COVID-19 meant it was difficult to access any external help. Our local hospice was closed which put paid to the one visit he had made there once a week for day services which had become a lifeline, not just for him, but for Mum too.

We were able to get help from hospice at home services from Farleigh Hospice in Chelmsford and, later, a bed at St Clare Hospice in Harlow for Mike’s final days where the care was exemplary and really eased what was an incredibly traumatic time.

Because of lockdown easing we were able to have a socially distanced gathering at a natural burial ground which was beautiful but also sad in that we could have only limited numbers and so many people who would have liked to have been there weren’t able to attend.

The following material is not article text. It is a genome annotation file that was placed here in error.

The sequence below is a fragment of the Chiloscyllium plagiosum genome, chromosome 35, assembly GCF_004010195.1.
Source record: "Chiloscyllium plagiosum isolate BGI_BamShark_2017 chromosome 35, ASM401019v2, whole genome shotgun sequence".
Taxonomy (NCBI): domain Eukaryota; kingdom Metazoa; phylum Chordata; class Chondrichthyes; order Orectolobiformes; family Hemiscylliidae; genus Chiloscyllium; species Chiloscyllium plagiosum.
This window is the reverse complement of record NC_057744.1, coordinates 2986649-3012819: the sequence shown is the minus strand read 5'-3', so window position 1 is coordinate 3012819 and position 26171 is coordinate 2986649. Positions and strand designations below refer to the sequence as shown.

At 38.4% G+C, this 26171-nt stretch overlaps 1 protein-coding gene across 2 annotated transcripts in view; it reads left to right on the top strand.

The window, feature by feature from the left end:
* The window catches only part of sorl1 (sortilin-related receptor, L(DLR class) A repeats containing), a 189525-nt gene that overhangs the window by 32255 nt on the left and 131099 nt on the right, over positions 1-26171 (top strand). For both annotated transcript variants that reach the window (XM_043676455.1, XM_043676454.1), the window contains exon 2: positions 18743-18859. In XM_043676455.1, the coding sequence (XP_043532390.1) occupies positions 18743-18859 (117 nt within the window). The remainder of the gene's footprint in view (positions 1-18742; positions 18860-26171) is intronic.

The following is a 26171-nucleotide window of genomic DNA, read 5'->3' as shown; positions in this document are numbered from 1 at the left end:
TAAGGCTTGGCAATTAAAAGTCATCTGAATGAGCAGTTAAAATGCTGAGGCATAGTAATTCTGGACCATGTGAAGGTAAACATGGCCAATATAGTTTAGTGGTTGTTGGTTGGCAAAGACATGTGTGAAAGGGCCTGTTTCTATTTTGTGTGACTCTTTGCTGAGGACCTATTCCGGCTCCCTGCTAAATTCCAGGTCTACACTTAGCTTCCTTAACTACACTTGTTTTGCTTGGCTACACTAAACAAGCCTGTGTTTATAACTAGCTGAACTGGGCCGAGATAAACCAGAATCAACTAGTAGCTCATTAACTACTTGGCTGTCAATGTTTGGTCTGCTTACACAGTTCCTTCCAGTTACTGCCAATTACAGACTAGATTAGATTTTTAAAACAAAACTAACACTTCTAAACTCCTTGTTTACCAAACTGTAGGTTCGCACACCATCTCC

Right now, even a year later, our family is still processing what happened to Mike with his rapid decline and some of the traumatic experiences we all had. I think losing someone in a pandemic probably changes the usual grief process and now the world is opening up, it is only now that we are attempting to adjust to “normal” life without him.

As a family we were horrified, quickly after entering the brain tumour community, to discover the facts about the disgraceful shortage of treatment options (including clinical trials) in the UK and mortality rates, especially for glioblastoma. The mortality rate stands out as one of the worst of all cancers. Shockingly, and shamefully, survival rates have barely changed since the 1970s.